Many security incidents or even breaches are not caused by sophisticated, malicious hackers but by innocent oversight, carelessness, or lack of understanding of security processes and company policies. Ultimately, the worst IT security incident to deal with is the one you know could easily have been prevented.
I am optimistic enough about people to not expect my car to be broken into while I am in church. But I still lock my doors when I park at church – even right next to the building. Why? Because it’s a habit that would not be wise to break. Walking away from my car and pressing the lock button on my key fob is something I do without even thinking. Inevitably, the one time I neglect to do so would, of course, be the one time someone is roaming around with bad intentions.
Ongoing Security Awareness Training
Teaching employees to lock their computer when they walk away is the same. It’s just a good idea. Locking the computer should be as basic as not writing down passwords or not taping login details to the bottom of the keyboard. It should become a mindless habit. You may even want to set a company policy that stipulates that computers are to be locked any time an employee walks away for any reason or any anticipated length of time. Even with a policy in place, it is important to explain the reasons and provide reminders often.
All of your security policies require some level of training and regular reminders. Many organizations are actually required by federal and state regulations to provide such training. The HIPAA Privacy and Security Rules, for example, require formal training to take place and for ongoing updates and security awareness for all employees to ensure the protected health information (PHI) held by the company remains secure.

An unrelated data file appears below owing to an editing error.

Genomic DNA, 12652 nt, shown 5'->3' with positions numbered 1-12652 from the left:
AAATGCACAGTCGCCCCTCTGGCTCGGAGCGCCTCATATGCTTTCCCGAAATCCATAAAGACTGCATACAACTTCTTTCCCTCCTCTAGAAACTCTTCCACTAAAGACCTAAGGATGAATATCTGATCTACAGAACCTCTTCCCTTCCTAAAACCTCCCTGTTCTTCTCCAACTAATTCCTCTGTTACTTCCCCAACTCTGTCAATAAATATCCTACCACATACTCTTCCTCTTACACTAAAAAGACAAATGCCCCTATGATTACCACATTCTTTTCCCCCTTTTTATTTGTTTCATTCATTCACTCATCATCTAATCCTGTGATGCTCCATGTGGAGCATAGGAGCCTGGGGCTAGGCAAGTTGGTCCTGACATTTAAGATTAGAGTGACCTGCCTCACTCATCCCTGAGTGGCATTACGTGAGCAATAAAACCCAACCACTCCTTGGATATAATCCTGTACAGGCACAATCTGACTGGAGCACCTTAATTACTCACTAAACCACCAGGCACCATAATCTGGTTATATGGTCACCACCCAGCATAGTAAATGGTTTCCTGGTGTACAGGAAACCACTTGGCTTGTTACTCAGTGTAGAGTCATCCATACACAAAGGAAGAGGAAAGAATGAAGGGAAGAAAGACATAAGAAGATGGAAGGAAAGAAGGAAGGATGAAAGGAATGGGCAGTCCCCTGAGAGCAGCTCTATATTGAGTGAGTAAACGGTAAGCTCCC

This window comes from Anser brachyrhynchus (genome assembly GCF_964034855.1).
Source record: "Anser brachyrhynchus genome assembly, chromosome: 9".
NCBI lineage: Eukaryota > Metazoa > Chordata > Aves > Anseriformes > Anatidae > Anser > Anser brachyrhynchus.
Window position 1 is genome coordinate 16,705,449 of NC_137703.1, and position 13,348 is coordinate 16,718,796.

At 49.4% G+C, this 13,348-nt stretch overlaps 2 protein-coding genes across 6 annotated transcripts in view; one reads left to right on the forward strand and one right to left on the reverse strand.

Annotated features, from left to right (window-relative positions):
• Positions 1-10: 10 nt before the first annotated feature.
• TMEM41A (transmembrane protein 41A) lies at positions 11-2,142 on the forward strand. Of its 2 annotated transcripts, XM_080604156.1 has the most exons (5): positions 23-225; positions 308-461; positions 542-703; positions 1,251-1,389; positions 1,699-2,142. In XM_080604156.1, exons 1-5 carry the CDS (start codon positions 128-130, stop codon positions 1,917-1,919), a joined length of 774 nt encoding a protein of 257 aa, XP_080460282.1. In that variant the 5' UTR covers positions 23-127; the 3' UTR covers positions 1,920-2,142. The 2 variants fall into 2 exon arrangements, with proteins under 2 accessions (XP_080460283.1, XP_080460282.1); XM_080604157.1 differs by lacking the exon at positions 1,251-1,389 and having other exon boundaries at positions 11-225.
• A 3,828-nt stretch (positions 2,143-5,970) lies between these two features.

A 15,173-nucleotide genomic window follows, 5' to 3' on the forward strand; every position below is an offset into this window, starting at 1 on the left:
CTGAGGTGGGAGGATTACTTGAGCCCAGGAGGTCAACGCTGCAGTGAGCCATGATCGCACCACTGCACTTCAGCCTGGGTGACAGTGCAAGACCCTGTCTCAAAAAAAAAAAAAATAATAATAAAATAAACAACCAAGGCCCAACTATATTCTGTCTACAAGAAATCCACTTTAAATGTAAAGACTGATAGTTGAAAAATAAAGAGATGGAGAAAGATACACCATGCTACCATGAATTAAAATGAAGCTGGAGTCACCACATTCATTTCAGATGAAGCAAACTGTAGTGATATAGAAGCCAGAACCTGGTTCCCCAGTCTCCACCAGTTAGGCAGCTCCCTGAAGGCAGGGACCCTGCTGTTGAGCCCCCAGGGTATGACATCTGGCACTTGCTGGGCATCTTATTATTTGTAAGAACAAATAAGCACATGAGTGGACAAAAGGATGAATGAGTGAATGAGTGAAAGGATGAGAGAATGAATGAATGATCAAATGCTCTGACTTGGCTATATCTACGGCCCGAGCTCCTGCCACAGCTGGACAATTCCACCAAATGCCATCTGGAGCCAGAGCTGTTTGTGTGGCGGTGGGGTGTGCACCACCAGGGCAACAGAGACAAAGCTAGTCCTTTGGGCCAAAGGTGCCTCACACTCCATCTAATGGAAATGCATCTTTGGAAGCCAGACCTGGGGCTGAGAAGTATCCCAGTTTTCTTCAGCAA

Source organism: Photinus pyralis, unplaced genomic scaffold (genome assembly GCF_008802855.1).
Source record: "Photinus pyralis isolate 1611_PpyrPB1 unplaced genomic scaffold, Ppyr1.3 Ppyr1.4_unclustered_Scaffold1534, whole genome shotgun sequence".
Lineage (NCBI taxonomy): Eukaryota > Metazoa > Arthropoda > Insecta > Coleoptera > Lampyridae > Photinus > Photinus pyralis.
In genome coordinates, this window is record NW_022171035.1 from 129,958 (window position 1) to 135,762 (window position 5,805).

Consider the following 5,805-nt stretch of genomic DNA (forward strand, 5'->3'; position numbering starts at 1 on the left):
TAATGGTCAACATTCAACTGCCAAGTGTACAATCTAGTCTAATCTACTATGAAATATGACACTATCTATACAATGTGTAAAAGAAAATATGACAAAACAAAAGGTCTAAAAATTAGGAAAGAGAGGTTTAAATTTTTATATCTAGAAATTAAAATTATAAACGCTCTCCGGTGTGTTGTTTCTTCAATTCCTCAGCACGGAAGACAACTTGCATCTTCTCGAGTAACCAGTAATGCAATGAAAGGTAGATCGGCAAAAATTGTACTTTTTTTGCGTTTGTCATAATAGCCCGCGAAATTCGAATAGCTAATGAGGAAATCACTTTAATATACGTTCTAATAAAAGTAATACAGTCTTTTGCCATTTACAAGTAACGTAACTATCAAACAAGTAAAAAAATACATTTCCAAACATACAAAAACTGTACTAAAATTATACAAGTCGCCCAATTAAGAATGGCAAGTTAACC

Even if employee security awareness training is not required of your company by law, it is only fair to employees that you let them know what is expected with clear policies and then train them to follow the policies for their own security and protection, while reducing the overall risk to the organization.
September Security Tip: Lock Your Computer
We prepare reusable monthly security tips like this to help you make employees aware of online and social engineering security threats and the easy steps they can take to avoid most of them. Feel free to share our latest security tip with your colleagues. To be sure that you don’t miss next month’s security tip, click here to join our email list.
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Ensure that your employees understand your policies and that security stays on their minds and good practices become habits within your organization. Our monthly security tips can help you satisfy regulatory mandates for ongoing security training more effectively than costly, time-consuming, boring training sessions. Subscribe below to receive future tips sent directly to your email.
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